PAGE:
Year Team Games Passing
G Rec Att Cmp Pct Yds TD Int Rate
1984 Houston Gamblers 18 13–5–0 587 370 63.0 5,219 44 26 98.2
1985 Houston Gamblers 18 10–8–0 567 360 63.5 4,623 39 19 97.9
Career 36 23–13 1,154 730 63.3 9,842 83 45 98.0


Year Team Games Passing
G GS Cmp Att Pct Yds TD Int Rate
1986 BUF 16 16 285 480 59.4 3,593 22 17 83.3
1987 BUF 12 12 250 419 59.7 2,798 19 11 83.8
1988 BUF 16 16 269 452 59.5 3,380 15 17 78.2
1989 BUF 13 13 228 391 58.3 3,130 25 18 86.2
1990 BUF 14 14 219 346 63.3 2,829 24 9 101.2
1991 BUF 15 15 304 474 64.1 3,844 33 17 97.6
1992 BUF 16 16 269 462 58.2 3,457 23 19 81.2
1993 BUF 16 16 288 470 61.3 3,382 18 18 79.9
1994 BUF 14 14 285 448 63.6 3,114 22 17 84.6
1995 BUF 15 15 255 458 55.7 3,130 22 13 81.1
1996 BUF 13 13 222 379 58.6 2,810 14 19 73.2
Career 160 160 2,874 4,779 60.1 35,467 237 175 84.4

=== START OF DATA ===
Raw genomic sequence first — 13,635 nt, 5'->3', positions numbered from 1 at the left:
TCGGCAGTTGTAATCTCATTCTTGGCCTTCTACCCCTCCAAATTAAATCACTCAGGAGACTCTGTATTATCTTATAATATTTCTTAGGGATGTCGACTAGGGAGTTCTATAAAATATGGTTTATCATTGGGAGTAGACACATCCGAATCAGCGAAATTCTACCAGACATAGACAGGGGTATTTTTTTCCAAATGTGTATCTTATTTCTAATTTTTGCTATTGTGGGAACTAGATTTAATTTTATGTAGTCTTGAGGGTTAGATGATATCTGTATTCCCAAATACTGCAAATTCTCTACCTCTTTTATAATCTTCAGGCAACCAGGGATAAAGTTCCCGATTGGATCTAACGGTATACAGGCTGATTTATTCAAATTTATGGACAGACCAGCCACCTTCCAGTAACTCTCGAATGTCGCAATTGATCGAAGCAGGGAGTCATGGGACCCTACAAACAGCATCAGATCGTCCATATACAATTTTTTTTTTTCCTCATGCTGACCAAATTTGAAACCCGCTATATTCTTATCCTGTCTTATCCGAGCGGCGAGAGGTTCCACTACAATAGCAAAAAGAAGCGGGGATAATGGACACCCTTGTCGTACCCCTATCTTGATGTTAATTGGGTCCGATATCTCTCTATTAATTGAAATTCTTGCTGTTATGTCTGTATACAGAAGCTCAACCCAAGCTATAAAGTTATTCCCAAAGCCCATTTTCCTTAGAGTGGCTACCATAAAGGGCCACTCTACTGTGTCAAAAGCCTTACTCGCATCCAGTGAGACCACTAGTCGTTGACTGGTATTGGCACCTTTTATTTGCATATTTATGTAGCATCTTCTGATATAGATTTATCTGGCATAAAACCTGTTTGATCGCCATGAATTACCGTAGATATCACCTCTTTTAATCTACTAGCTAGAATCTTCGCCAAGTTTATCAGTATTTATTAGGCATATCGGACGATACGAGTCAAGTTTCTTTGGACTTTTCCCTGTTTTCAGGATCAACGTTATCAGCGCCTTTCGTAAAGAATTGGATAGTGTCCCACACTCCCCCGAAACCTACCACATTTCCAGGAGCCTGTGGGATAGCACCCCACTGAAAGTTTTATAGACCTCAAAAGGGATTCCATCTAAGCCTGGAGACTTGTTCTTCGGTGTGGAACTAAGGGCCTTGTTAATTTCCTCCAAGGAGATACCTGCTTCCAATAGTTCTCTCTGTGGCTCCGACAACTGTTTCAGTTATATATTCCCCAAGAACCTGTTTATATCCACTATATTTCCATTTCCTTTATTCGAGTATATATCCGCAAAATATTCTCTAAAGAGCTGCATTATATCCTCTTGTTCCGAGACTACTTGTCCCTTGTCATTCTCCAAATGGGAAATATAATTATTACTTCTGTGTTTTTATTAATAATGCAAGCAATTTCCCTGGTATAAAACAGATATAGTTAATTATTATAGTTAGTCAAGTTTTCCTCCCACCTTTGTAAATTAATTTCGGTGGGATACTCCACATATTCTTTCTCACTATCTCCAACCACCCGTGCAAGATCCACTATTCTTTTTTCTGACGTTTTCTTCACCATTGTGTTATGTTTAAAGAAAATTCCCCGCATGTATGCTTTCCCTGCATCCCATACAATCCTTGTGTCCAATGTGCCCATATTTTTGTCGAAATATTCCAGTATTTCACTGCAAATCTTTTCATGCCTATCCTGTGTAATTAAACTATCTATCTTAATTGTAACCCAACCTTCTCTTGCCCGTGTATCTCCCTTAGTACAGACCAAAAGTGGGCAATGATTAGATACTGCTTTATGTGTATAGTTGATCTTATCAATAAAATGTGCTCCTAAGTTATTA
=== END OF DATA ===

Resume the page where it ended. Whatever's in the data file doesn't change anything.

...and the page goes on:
Records and accomplishmentsEdit

Kelly's USFL jersey on display at the Pro Football Hall of Fame
Kelly's Bills jersey on display at the Pro Football Hall of Fame

Kelly holds the 2nd all-time NFL record for most yards gained per completion in a single game (44), established on September 10, 1995 in the Bills' game against the expansion Carolina Panthers. He recorded an NFL-best 101.2 passer rating in 1990, led the league with 33 touchdown passes in 1991, and made the Pro Bowl five times (1987, 1988, 1990, 1991, and 1992).

In his four Super Bowls, Kelly completed 81 of 145 passes for 829 yards and two touchdowns, with seven interceptions. His 81 completions are the fifth most in Super Bowl history behind Tom Brady, Peyton Manning, Kurt Warner, and Joe Montana. In Super Bowl XXVI, he set a record with 58 pass attempts, and in Super Bowl XXVIII he set a record with 31 completions (this was later surpassed).